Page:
Newspaper Page Text
torn. MAiT ir uers t"
Dr. Utrr Walker, who ha very mc
cMtuUy kept bemll Urore Ui public
lor wmf yean, is tli iiittfect of a new
tmd no donW.to iH-rsell, very raUfjiig
eoatlon. Not Ions lce 1mj was
ejected from Ui treasury dcprtnif ut ;
put out by ft tyrant tnan j forced to not
atand upon tba order of fcer coinjr, but
made to go at once. Tin manner ot the
forcible exclusion of the irreprwrible Dr.
Mary Is tkua described by the New
Yoik Sun :
Dr. Mary Walker is a standing oftle.
eeker. For yeara Iter bloouitrs have
hovered about Ue ante-rooms of differ
rnt accretarief, until she has become
turn a bother that Secretary
ishermaa made an order to the
doorkeepet that she be no longer
admitted to any rart of Uie de
partment. To-day ! siirped by, and
had reached the ante-chamber of the Jsec
retary. Word was at once - sent to the
venerable grey-bearded man who guards
the main door in Fitieenth street He
walked up the second rtoor, and at ;once
told Dr. Mary that the must go away.
Toaio to hell,'' answered Dr. Wary
vlroroualt". "I shall do nothlne of the
art." At this the doorkeeper made a
Kble pass at her, as he said, '-Come
now. you come out of that." At this
BUfjrertion ot violence Dr. Mary ninir.l
and clacked her heels tocether twice as
ske dropped her band upon a hip pock
et, saying, "You lav a band on ue and I
will shoot you. ' i n doorkeeper saw a
ebartc for a flank movement, lie seized
Dr. Marv'a right wrist, and then pased
his venerable arm aoout her waist. He
then began to propel her toward the
street. Dr. Mary kicked his 6lilis all the
way and yelled murder, greatly to the
amusement of persons in the liallwayi.
After he had piioted her Zto the street he
apologized for hii foroed rough treat
ment, and said that her importunity had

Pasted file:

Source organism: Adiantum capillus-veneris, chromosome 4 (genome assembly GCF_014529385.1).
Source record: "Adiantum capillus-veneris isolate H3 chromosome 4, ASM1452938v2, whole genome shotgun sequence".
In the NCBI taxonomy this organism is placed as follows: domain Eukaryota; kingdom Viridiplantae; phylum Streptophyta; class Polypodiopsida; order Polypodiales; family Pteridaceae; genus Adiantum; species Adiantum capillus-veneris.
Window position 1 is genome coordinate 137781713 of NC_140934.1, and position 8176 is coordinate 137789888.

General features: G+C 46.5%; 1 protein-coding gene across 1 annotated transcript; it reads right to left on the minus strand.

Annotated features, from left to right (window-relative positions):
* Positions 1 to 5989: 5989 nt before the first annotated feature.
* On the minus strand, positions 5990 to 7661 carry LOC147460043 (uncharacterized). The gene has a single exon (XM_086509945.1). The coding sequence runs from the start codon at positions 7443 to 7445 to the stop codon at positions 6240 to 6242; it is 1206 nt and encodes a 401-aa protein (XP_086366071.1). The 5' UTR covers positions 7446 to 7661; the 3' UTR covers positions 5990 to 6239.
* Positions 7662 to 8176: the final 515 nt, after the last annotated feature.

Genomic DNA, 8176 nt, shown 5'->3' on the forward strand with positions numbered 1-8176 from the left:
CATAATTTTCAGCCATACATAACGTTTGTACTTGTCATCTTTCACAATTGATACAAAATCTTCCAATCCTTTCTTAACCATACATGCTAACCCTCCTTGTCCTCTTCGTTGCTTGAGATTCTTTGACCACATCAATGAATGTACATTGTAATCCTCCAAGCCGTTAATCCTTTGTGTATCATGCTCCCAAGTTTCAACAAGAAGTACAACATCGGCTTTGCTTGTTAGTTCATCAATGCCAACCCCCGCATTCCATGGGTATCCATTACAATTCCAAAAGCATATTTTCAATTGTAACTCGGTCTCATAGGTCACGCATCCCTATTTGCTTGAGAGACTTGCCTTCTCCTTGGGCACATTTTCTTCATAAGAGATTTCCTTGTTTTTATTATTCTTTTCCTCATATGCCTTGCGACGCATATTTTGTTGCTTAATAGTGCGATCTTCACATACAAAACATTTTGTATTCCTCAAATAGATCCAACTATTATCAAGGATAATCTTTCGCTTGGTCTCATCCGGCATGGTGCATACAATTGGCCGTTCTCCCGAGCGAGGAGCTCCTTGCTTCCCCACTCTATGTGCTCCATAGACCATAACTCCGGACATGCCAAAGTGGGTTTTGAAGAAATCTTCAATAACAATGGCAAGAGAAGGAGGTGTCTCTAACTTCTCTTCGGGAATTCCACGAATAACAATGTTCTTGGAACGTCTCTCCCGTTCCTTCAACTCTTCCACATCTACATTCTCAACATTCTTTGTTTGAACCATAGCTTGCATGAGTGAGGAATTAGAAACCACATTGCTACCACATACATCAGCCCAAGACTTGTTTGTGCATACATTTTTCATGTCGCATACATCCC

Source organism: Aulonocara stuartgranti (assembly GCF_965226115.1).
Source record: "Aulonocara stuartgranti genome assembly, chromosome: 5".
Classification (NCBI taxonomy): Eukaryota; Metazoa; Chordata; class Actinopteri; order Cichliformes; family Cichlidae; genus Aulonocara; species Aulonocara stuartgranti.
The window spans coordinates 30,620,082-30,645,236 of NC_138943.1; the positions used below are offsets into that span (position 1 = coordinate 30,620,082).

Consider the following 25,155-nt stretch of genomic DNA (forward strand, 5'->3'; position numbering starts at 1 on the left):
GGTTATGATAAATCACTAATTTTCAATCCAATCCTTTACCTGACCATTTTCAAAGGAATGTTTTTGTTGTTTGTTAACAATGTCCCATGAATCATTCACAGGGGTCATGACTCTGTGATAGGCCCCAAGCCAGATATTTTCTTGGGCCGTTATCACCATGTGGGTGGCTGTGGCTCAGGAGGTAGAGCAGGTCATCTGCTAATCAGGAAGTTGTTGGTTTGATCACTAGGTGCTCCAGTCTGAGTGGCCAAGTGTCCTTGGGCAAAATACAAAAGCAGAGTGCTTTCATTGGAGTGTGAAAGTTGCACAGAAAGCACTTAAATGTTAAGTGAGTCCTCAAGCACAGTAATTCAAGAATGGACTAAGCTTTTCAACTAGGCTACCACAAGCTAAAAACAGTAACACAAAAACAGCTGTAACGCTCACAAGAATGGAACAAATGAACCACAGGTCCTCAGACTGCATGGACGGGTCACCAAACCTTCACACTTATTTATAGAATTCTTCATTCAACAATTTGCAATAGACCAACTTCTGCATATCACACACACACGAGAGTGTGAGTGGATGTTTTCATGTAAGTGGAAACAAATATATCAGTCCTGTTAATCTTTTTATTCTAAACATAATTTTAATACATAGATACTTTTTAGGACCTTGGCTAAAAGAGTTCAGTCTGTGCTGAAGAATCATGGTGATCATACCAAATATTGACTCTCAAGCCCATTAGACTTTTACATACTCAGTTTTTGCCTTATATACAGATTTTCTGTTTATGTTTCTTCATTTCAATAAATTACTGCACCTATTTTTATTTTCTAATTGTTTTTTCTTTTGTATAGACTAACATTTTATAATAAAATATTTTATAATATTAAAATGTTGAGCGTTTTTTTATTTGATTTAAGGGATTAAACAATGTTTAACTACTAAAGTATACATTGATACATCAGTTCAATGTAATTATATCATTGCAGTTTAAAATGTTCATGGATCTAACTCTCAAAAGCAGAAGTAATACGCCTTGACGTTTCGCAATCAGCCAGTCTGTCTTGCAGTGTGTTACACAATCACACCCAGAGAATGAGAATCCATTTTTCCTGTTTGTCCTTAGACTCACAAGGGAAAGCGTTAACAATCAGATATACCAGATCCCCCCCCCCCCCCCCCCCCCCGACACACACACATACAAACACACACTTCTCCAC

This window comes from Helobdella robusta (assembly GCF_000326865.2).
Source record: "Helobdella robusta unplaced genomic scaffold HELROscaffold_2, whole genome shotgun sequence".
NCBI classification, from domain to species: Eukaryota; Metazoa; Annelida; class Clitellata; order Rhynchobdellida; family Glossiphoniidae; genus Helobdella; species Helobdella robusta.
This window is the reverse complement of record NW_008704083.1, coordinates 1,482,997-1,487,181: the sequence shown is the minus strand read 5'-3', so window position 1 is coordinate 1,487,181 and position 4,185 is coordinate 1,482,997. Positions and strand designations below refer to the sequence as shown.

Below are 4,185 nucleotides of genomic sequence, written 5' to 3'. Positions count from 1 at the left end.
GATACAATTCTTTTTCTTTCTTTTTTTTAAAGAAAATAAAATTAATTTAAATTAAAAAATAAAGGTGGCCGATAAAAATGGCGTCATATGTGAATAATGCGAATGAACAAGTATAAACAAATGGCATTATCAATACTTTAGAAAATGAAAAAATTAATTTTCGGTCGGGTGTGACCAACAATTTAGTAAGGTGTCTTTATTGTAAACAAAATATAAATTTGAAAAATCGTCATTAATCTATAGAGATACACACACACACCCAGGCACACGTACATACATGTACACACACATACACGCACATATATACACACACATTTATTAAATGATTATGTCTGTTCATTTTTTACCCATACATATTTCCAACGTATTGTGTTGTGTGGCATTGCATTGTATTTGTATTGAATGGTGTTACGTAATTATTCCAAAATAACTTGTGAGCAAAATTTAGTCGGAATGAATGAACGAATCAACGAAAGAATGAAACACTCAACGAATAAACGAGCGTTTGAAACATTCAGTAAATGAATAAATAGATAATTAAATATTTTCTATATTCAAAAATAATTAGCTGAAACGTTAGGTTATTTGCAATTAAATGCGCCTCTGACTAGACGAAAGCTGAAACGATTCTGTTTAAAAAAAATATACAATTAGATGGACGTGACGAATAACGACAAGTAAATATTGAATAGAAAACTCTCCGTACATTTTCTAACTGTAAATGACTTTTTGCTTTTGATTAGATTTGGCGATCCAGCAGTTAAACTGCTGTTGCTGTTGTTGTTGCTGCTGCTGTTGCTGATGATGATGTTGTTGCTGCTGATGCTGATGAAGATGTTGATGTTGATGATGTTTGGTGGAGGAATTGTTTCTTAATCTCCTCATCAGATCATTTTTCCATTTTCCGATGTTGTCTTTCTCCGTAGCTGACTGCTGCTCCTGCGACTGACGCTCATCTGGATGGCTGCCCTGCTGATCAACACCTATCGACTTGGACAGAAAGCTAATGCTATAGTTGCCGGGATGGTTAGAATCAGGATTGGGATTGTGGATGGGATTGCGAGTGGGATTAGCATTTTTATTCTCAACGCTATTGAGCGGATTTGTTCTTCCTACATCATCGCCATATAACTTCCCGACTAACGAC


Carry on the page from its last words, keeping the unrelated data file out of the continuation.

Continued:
brought it about He asked her to par
don him, but Dr. Mary retused, bitterly
saying that the country should yet ring
with this outrage committed upon a free
born American citizen.
The responsibility for the order to
keep Dr. Mary out of the depart
ment is laid upon various persons. Ex
Secretary Morrill, it is said, is the guilty
man, and not hi succcwor, Sherman.
It U also said that "Gen. Grant, a short
time before be retired from the presi
dency, refused Citizen Walker admit
tance to the bite hotue unl the
would take off ber breeches and put on a
frock, which she indignantly de
clined to do." Dr. Mary, it
must be acknowledged, is a
sample of true grit. It should be observ
ed too, that though she is debarred trom
theriffht to vote and U.e right to loaf
aroand the sacred precincts ol tLe treas
ury department, she has, in advance of a
constitutional amendment bestowing
inem upon ber in common with her sex,
assumed to exercise two eminently male
rights, the right to "cn-s" and the right
to carry a pistol. Her, "you
tro ts h 1" appears to Lave
slipped as trippingly from ber tongue as
It could bave done from that of any male
roan hi all the world, and the suggestive
touching of ber hip pocket w equally
unstudied and natural. Long year in
the parsuit ot her rights have made Pr,
Mirv as manlike as the mo-t ar&ct
believer in tke eejulify ft the excouM
Misa Alia iL llulett, who bad gsdned
celebrity as a lawyer in Chicago, dkd In
Sao Diego, California, last wetk, tf
quick consumption. She took cold last
September, and in a few weeks symp
toms pf lung disease appeared, which
made U Imperative mat the should eetk a
restoration ot health lu a more lavorable
climate than Chicago. In November she
went to San Francisco and trom there to
San Diego, where she died. The fatal
disease was hereditary In ber family.
Miss Ilulett studied law in Chlcsgo, was
admitted to the bar at Mt. Vernon In
1874, and has practiced in the
former city ever since. Ot her
success in her profession, the Chicago
IHItunt says: "She had gained hosts ot
friends and an enviable practice. She
was wholly enrrossed in her prolesilon,
and was possessed ot great ambition, an
apparently fine constitution, and Indom
itable energy. She bade lair to win a